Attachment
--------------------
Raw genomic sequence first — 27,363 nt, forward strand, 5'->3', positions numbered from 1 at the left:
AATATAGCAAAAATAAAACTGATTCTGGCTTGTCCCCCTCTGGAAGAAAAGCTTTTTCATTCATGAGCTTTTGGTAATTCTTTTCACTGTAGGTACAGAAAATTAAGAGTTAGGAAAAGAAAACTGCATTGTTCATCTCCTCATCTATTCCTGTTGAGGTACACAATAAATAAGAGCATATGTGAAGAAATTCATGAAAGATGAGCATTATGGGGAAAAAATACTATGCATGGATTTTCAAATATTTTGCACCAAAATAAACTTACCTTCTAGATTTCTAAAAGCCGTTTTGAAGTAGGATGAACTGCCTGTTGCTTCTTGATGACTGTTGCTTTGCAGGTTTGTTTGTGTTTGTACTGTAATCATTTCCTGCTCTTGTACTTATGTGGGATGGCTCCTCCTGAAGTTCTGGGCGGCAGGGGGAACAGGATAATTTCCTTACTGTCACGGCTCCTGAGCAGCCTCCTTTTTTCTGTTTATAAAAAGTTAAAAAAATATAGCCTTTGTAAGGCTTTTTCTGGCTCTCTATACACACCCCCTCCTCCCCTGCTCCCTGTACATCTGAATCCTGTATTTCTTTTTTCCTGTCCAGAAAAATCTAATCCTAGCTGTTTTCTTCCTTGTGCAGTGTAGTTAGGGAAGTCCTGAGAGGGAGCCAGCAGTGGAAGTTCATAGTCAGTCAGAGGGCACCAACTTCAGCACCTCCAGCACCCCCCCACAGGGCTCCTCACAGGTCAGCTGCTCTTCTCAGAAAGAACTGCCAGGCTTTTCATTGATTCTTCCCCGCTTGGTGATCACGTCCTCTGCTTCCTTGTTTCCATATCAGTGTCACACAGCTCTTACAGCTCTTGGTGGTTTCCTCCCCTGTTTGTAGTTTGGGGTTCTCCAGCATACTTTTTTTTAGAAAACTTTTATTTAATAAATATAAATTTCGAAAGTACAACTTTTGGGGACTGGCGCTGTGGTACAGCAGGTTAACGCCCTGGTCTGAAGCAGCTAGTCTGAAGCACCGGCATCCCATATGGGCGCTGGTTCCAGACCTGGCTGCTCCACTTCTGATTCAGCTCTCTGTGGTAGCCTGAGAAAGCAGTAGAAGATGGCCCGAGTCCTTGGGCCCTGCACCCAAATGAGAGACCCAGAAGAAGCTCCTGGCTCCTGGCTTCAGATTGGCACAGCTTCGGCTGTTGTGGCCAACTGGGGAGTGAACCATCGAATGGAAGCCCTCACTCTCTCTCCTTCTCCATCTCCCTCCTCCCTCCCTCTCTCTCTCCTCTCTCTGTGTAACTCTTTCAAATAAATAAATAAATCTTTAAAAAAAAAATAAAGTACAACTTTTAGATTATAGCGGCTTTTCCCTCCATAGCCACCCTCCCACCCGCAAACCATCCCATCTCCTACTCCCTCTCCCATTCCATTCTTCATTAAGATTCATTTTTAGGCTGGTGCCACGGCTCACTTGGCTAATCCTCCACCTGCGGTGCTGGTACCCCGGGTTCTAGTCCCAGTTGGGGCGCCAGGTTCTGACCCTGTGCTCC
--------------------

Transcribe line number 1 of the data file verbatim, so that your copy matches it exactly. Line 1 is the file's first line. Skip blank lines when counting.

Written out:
Raw genomic sequence first — 27,363 nt, forward strand, 5'->3', positions numbered from 1 at the left: